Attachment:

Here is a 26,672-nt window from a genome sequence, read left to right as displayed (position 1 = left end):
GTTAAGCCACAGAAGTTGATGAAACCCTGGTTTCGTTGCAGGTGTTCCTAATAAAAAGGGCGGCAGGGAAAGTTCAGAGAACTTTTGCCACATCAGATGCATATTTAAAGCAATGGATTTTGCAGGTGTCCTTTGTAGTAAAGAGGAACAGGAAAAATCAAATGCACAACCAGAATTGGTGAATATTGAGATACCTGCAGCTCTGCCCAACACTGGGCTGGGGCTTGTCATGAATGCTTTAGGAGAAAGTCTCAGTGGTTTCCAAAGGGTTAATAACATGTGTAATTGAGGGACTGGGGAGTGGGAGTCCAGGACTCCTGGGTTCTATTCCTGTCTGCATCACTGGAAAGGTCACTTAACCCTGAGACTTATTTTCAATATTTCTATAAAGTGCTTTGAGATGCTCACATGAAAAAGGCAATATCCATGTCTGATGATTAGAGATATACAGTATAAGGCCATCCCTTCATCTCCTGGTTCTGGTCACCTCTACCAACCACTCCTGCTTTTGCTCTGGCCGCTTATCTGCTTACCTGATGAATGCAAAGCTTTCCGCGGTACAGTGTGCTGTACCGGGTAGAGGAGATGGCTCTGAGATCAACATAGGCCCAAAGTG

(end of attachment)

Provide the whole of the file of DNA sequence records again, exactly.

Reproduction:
Here is a 26,672-nt window from a genome sequence, read left to right as displayed (position 1 = left end):
GTTAAGCCACAGAAGTTGATGAAACCCTGGTTTCGTTGCAGGTGTTCCTAATAAAAAGGGCGGCAGGGAAAGTTCAGAGAACTTTTGCCACATCAGATGCATATTTAAAGCAATGGATTTTGCAGGTGTCCTTTGTAGTAAAGAGGAACAGGAAAAATCAAATGCACAACCAGAATTGGTGAATATTGAGATACCTGCAGCTCTGCCCAACACTGGGCTGGGGCTTGTCATGAATGCTTTAGGAGAAAGTCTCAGTGGTTTCCAAAGGGTTAATAACATGTGTAATTGAGGGACTGGGGAGTGGGAGTCCAGGACTCCTGGGTTCTATTCCTGTCTGCATCACTGGAAAGGTCACTTAACCCTGAGACTTATTTTCAATATTTCTATAAAGTGCTTTGAGATGCTCACATGAAAAAGGCAATATCCATGTCTGATGATTAGAGATATACAGTATAAGGCCATCCCTTCATCTCCTGGTTCTGGTCACCTCTACCAACCACTCCTGCTTTTGCTCTGGCCGCTTATCTGCTTACCTGATGAATGCAAAGCTTTCCGCGGTACAGTGTGCTGTACCGGGTAGAGGAGATGGCTCTGAGATCAACATAGGCCCAAAGTG